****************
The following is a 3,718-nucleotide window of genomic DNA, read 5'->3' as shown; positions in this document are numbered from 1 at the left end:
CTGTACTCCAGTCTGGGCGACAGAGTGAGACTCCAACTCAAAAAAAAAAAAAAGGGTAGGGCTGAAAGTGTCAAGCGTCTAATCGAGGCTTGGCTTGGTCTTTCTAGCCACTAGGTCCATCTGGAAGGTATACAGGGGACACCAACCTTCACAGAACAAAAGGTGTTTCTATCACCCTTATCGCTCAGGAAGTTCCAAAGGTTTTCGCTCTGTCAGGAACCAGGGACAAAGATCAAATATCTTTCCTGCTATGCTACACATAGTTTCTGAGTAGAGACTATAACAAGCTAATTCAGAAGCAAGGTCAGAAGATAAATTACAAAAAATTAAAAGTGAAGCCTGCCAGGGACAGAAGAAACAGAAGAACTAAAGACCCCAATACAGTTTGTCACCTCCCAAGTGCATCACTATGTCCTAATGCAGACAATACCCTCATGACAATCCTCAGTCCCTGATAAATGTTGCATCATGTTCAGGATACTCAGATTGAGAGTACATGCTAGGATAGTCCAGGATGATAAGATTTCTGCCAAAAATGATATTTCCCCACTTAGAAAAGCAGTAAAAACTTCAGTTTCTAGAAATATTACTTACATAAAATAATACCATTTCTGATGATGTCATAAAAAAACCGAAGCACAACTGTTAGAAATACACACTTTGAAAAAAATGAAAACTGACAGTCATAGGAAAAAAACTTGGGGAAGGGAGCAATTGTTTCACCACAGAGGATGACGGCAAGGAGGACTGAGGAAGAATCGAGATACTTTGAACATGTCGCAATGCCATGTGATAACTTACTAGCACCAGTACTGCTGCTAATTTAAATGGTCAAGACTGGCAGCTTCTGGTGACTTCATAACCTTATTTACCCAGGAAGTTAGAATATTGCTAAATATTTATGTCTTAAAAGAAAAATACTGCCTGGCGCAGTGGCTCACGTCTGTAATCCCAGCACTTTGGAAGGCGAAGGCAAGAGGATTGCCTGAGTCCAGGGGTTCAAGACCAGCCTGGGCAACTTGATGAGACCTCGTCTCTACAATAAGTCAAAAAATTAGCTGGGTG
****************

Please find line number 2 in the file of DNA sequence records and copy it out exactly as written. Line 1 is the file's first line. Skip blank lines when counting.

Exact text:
CTGTACTCCAGTCTGGGCGACAGAGTGAGACTCCAACTCAAAAAAAAAAAAAAGGGTAGGGCTGAAAGTGTCAAGCGTCTAATCGAGGCTTGGCTTGGTCTTTCTAGCCACTAGGTCCATCTGGAAGGTATACAGGGGACACCAACCTTCACAGAACAAAAGGTGTTTCTATCACCCTTATCGCTCAGGAAGTTCCAAAGGTTTTCGCTCTGTCAGGAACCAGGGACAAAGATCAAATATCTTTCCTGCTATGCTACACATAGTTTCTGAGTAGAGACTATAACAAGCTAATTCAGAAGCAAGGTCAGAAGATAAATTACAAAAAATTAAAAGTGAAGCCTGCCAGGGACAGAAGAAACAGAAGAACTAAAGACCCCAATACAGTTTGTCACCTCCCAAGTGCATCACTATGTCCTAATGCAGACAATACCCTCATGACAATCCTCAGTCCCTGATAAATGTTGCATCATGTTCAGGATACTCAGATTGAGAGTACATGCTAGGATAGTCCAGGATGATAAGATTTCTGCCAAAAATGATATTTCCCCACTTAGAAAAGCAGTAAAAACTTCAGTTTCTAGAAATATTACTTACATAAAATAATACCATTTCTGATGATGTCATAAAAAAACCGAAGCACAACTGTTAGAAATACACACTTTGAAAAAAATGAAAACTGACAGTCATAGGAAAAAAACTTGGGGAAGGGAGCAATTGTTTCACCACAGAGGATGACGGCAAGGAGGACTGAGGAAGAATCGAGATACTTTGAACATGTCGCAATGCCATGTGATAACTTACTAGCACCAGTACTGCTGCTAATTTAAATGGTCAAGACTGGCAGCTTCTGGTGACTTCATAACCTTATTTACCCAGGAAGTTAGAATATTGCTAAATATTTATGTCTTAAAAGAAAAATACTGCCTGGCGCAGTGGCTCACGTCTGTAATCCCAGCACTTTGGAAGGCGAAGGCAAGAGGATTGCCTGAGTCCAGGGGTTCAAGACCAGCCTGGGCAACTTGATGAGACCTCGTCTCTACAATAAGTCAAAAAATTAGCTGGGTG